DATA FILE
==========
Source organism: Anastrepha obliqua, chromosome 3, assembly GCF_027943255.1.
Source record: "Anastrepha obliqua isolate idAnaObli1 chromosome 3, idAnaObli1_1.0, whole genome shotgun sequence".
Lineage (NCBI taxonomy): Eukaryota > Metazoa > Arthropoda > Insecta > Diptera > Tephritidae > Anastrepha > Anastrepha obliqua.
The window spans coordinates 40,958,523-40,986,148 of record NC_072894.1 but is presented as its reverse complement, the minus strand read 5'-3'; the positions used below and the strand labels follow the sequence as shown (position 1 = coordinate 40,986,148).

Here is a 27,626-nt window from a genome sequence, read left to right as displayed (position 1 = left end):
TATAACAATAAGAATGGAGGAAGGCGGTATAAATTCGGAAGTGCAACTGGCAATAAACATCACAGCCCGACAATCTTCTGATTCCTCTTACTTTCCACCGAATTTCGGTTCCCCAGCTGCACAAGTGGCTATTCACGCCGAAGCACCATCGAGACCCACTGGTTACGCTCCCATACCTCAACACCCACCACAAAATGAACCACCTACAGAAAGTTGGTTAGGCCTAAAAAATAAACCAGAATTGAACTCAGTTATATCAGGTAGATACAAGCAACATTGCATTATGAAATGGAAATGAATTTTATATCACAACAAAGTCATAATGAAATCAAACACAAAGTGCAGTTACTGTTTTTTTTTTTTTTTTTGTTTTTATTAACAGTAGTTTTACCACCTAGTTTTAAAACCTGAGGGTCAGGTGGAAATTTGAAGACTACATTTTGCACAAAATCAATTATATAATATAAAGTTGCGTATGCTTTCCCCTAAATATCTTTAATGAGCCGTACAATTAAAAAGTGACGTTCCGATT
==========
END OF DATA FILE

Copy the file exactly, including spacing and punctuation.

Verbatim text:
Source organism: Anastrepha obliqua, chromosome 3, assembly GCF_027943255.1.
Source record: "Anastrepha obliqua isolate idAnaObli1 chromosome 3, idAnaObli1_1.0, whole genome shotgun sequence".
Lineage (NCBI taxonomy): Eukaryota > Metazoa > Arthropoda > Insecta > Diptera > Tephritidae > Anastrepha > Anastrepha obliqua.
The window spans coordinates 40,958,523-40,986,148 of record NC_072894.1 but is presented as its reverse complement, the minus strand read 5'-3'; the positions used below and the strand labels follow the sequence as shown (position 1 = coordinate 40,986,148).

Here is a 27,626-nt window from a genome sequence, read left to right as displayed (position 1 = left end):
TATAACAATAAGAATGGAGGAAGGCGGTATAAATTCGGAAGTGCAACTGGCAATAAACATCACAGCCCGACAATCTTCTGATTCCTCTTACTTTCCACCGAATTTCGGTTCCCCAGCTGCACAAGTGGCTATTCACGCCGAAGCACCATCGAGACCCACTGGTTACGCTCCCATACCTCAACACCCACCACAAAATGAACCACCTACAGAAAGTTGGTTAGGCCTAAAAAATAAACCAGAATTGAACTCAGTTATATCAGGTAGATACAAGCAACATTGCATTATGAAATGGAAATGAATTTTATATCACAACAAAGTCATAATGAAATCAAACACAAAGTGCAGTTACTGTTTTTTTTTTTTTTTTTGTTTTTATTAACAGTAGTTTTACCACCTAGTTTTAAAACCTGAGGGTCAGGTGGAAATTTGAAGACTACATTTTGCACAAAATCAATTATATAATATAAAGTTGCGTATGCTTTCCCCTAAATATCTTTAATGAGCCGTACAATTAAAAAGTGACGTTCCGATT